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Ping Phoenix

Discussion in 'Computer Security' started by ffreeloader, Mar 3, 2006.

  1. ffreeloader

    ffreeloader Terabyte Poster

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    Hey Phoenix,

    I told you I would be picking your brain once in a while. :biggrin

    Does Gentoo make sure that any security patches they release for their "stable" distribution won't break anything? I know that's how Debian does things but am unsure how Gentoo handles security patching.

    I've done some Googling on the subject and can't seem to find anything definitive on the subject so you're my first resource after Google.

    P.S. I left a PM for you too, but you don't seem to find them.... :twisted:
     
    Certifications: MCSE, MCDBA, CCNA, A+
    WIP: LPIC 1
  2. Phoenix
    Honorary Member

    Phoenix 53656e696f7220 4d6f64

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    I am rubbish at replying to PMs these days, im very disapointed in myself

    anything un tested gentoo masks, IE, test at your own risk

    but stuff in the standard update cycle gentoo has tested, although not with every combination of circumstances, most of gentoo security patches are included in thier minor build releases, so an emerge -uD world will keep you upto date in most instances, also keep your config as secure as and you should be fine


    remmeber, anything you have to hack about with to install is not likely to be on that 'tested' list
     
    Certifications: MCSE, MCITP, VCP
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  3. ffreeloader

    ffreeloader Terabyte Poster

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    Since you posted this, and I did a bunch more research, I found a thread in the Gentoo forums on security patches. There are more than a few and less than many guys who say that using -uD switches with emerge world has almost completely wiped out all their configuration files. Are you sure this type of updating is safe?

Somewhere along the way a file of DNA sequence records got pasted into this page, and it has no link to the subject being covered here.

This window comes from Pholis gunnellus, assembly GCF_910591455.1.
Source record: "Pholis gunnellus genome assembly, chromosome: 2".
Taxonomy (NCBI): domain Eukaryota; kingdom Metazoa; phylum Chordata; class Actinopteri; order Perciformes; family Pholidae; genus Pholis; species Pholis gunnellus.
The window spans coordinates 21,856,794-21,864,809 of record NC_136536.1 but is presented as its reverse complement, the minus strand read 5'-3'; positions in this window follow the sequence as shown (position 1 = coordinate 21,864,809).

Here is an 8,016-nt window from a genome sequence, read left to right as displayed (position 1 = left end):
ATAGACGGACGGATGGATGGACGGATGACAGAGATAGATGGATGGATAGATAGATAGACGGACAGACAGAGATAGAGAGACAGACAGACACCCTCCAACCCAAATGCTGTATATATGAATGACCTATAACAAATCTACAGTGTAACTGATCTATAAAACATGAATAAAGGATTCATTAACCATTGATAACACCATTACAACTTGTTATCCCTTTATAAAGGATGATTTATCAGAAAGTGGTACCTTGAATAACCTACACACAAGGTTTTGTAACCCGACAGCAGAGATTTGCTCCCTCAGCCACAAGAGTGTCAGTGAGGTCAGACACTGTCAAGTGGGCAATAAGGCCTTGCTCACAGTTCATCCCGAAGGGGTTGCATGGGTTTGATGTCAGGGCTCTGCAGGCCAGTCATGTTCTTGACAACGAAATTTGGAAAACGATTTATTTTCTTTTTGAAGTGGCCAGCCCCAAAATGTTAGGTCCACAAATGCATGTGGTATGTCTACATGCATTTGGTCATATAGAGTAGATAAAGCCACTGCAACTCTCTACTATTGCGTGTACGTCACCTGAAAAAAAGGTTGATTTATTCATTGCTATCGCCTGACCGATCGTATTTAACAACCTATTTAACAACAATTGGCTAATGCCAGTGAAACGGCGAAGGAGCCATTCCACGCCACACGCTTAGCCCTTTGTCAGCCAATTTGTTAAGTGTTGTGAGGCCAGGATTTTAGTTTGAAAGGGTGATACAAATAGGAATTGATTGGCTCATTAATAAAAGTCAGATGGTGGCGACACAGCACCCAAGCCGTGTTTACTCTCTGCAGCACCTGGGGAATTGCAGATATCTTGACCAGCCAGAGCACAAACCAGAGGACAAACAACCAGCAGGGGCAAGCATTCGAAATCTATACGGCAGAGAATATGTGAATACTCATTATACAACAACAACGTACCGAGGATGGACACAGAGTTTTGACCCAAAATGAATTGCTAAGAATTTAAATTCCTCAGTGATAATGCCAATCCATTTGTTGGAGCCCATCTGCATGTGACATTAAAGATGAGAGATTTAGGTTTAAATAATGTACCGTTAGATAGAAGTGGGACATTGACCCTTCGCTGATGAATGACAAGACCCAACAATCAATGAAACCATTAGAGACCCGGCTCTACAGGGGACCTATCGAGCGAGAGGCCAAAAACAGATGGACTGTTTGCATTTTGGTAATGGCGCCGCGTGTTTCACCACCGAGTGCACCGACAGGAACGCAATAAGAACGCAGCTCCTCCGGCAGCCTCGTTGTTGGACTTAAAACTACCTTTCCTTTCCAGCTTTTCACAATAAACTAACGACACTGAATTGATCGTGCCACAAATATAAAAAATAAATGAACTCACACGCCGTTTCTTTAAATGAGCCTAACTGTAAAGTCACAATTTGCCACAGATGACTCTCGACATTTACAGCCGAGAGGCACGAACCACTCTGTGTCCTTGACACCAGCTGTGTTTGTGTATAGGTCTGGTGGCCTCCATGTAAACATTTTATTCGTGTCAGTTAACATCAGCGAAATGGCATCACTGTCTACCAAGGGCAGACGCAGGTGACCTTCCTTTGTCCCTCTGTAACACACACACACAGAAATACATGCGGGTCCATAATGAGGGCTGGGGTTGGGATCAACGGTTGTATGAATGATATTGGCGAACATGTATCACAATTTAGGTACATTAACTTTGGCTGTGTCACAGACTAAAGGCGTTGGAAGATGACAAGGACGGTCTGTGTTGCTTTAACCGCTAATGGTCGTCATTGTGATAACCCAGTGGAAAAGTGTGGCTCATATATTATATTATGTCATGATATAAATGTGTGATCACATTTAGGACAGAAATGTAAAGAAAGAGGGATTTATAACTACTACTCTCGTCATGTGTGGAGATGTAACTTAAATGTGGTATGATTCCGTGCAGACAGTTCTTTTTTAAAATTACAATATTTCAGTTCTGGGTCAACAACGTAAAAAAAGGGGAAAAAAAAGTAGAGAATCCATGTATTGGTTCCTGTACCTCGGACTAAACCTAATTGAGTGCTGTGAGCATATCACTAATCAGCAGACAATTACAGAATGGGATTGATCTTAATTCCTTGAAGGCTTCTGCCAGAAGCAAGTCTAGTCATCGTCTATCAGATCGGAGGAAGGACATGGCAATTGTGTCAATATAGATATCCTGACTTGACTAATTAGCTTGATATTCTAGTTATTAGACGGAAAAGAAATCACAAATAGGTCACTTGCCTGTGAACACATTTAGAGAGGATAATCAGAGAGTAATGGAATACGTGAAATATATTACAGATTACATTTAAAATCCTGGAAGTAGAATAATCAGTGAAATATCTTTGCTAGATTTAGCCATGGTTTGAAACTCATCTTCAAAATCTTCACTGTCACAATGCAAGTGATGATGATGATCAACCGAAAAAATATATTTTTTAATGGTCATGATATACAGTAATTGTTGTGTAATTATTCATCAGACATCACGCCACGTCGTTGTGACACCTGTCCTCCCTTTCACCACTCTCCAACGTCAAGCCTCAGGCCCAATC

From that same thread I see where Gentoo is designed more to be "bleeding edge" than "stable and secure". That doesn't strike me as Gentoo being a good base for development or production servers, especially something such as a production web application server, as there would be too much constant change going on that would tend to break apps.

    What's your assessment of that idea?
     
    Certifications: MCSE, MCDBA, CCNA, A+
    WIP: LPIC 1
  4. Phoenix
    Honorary Member

    Phoenix 53656e696f7220 4d6f64

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    It's a fair assessment
    it is in no way designed to be as secure as something like OpenBSD
    but it is still secure, and you dont have to keep it bleeding edge
    alot of the folks i know end up using things like Deb and fedora for servers like that, they are not as fiddily as gentoo is for long term server deployment

    the -uD thing seems like a **** up on someones part, after any emerge that brings new config files you are given the option to keep the current one, merge the two, use the new one (Generally a fresh example config) etc, when you have updated 500 packages its easy to understand someone going 'uhhh lets just click 5 and auto use all the new ones) ive done it myself a few times and not realised its blanked my SAMBA config, that was my lesson learned though, now I go through them and any config I recognise as 'played with' i take careful concideration of the changes :)
     
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  5. ffreeloader

    ffreeloader Terabyte Poster

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    Thanks Phoenix.

    I really do think Debian is a far better choice for long term server deployment because of their security update strategy and because Debian releases a "Stable" distribution that really does stay stable, package wise, for an extended period of time. It makes it much easier to administer, because once it's set up it's going to stay that way for at least a year, and security patching is as easy as "apt-get update" and "apt-get upgrade" with only very rarely having to worry about ever breaking something.

    After seeing Gentoo in a production environment I'm really starting to understand why Debian is the fastest growing distro in terms of server market share. It really is well-suited to the task.
     
    Certifications: MCSE, MCDBA, CCNA, A+
    WIP: LPIC 1

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